Chapter 4-6

"Empty Space":
The Birthplace of Stars

photo of expanding nebula
A bubble in space.
Massive, rapid winds pouring out over several million years from three bright blue stars formed a large, hot gas stellar space, its periphery bubble is then seen as a series of irregular arcs around the much smaller "planetary" nebulae expelled by two of the stars, now shrunk into hot, blue stars called subdwarfs. On one side of the bubble the boundary arcs (which represent the interface between the bubble gas and the cooler interstellar material) are not seen, perhaps due to overlying dust clouds or because the bubble has merged there with a larger one not readily discerned in the photograph. (Photograph by the U.K. Schmidt Telescope Unit, copyright 1978, Royal Observatory, Edinburgh; used by permission.)

Our first exploration of the deep space beyond the solar system is approaching. Our spacecraft - Voyagers 1 and 2, Pioneers 10 and 11, and still others to come - are moving out toward the space between the stars. Thanks to Space Age astronomy, and especially to observations made in ultraviolet wavelengths from satellites, we already know something about what to expect there.

Our view of the interstellar space that they are approaching has changed completely since the Pioneers and Voyagers were launched for solar system studies several years ago. For one thing, we now know that "empty" space isn't empty and quiet. True, you can count on your fingers the number of atoms in a cubic inch of interstellar space, but these atoms are subjected to violent processes. Some are heated to more than a million degrees, while others may cool to within fifty degrees of absolute zero. Within this thin gas, winds blow and bubbles are formed, expanding and sometimes popping out of our galaxy altogether.

As the spacecraft move out, they will first enter a region of warm gas that surrounds the solar system to at least 10 light years in all directions from the Sun and which contains our nearest neighbor stars such as Alpha Centauri and Sirius. We have been able to measure the temperature of the cloud (about 12,000 C) and its density, about 100,000 atoms per cubic meter ( 1.6 atoms per cubic inch). Since the Sun is moving through the cloud, we observe the gas streaming through the solar system. It will take Voyager 1 more than 200,000 years to leave this cloud, but when it does it will enter a region of much higher temperature and much lower density, a bubble of very fine vacuum in space. The bubble extends at least 100 light years in all directions around the smaller "warm" cloud. It will be millions of years until Voyager leaves the bubble and enters another zone of denser interstellar gas. The high temperatures in the bubble - more than 10,000 C - pose no threat to the spacecraft (which will have ceased operating several hundred thousand years earlier) because the gas is an almost-perfect vacuum. There are less than 10 atoms per cubic meter (1 atom in 6100 cubic inches) in the bubble. Even if the tem perature of the gas is a million degrees, the energy the gas conveys to the spacecraft will be quickly radiated into space. The greatest danger to the spacecraft in interstellar space will be that of getting too cold.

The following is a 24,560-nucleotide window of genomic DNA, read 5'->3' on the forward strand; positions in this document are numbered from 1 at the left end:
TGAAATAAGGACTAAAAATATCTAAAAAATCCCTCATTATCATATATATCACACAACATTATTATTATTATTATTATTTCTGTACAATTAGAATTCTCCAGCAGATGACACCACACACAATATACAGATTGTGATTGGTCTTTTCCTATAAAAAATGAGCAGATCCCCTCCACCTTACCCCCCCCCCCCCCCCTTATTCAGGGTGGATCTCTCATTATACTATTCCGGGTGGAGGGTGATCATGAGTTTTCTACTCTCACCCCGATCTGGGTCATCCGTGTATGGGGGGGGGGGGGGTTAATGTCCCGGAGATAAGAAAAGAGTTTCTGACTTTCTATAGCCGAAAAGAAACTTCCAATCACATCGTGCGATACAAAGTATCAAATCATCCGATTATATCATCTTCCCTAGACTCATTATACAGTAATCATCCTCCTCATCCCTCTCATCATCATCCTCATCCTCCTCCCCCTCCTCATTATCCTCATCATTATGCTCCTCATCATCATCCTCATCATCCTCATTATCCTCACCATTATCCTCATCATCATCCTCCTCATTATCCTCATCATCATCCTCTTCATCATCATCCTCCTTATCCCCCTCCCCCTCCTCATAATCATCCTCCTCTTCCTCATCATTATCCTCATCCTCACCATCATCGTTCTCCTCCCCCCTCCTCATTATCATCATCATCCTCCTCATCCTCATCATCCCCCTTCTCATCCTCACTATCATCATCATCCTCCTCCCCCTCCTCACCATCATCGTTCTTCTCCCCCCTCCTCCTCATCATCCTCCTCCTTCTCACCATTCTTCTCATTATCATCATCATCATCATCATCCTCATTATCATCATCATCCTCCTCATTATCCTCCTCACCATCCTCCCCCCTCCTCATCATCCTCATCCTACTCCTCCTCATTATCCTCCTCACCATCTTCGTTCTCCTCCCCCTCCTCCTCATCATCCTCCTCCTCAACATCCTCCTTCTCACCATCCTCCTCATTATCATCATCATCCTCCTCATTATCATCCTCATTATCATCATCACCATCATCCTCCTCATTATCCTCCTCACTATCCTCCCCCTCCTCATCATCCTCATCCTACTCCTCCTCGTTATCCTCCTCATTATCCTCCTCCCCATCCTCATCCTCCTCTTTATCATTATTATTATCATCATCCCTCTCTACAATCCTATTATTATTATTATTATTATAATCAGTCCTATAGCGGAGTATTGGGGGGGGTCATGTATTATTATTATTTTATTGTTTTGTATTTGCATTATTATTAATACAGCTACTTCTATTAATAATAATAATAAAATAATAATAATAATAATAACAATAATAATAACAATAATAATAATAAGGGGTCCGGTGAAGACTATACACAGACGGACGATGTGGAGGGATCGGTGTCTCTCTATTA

The recent discovery of large bubbles of hot, very thin gas has pro duced a radically new view of what's going on in the space between the stars. In the old view, gas in interstellar space was either warm or cold. Now, with X-rays and ultraviolet light, we find that most of the space between the stars is much hotter than we had suspected. In the old view, pressures of thin, warm gas were balanced against those of denser cold gas, and the situation was stable. Our telescopes in space now tell us that this is not true; pressures are out of balance. There is a great deal of interstellar pushing and shoving going on. Matter gathers and cools in some places because matter elsewhere is heated and dispersed. Besides discovering the very hot gas, the orbiting telescopes discovered two sources of the gas: the intense stellar winds that boil off hot stars, and the rarer but more violent blasts of matter from exploding supernovae.

The hot bubbles of very thin gas pile up colder matter at their boundaries as they spread out into space, much as a soap bubble collects a film of dust from the air. All over the galaxy, these bubbles have piled up mat ter and swept it into clouds. Some of these cold clouds are enormous and contain enough matter to make millions of suns. Our own solar system formed out ofjust such a cloud. We have even found evidence in meteorites telling us that the solar system itself formed only a few million years after the very first stars had formed in the cloud that was to be our Sun's nursery.

Although infrared astronomy research satellites have not yet been launched, infrared astronomy conducted from balloons, airplanes, and mountaintop observatories has given us important new information about the cool interstellar clouds. It has been discovered that the tiny interstellar grains contain silicon compounds similar to clay minerals. These particles can survive temperatures up to 1500 C and may possibly come from the atmospheres of red giant stars. The origin of the interstellar grains is one of the great questions of astrophysics that we can investigate by space astronomy. Very recently, ultraviolet telescopes in orbit found evidence for a covering of graphite (a form of carbon) on the silicate grains. Our best picture of inter stellar space is that half its matter (other than the predominant hydrogen gas) is in the form of sooty sand grains the size of tiny smoke particles. It is possible that comets are made of accreted interstellar material, and so we hope that someday grains like this will be brought back from a comet sample-return mission.

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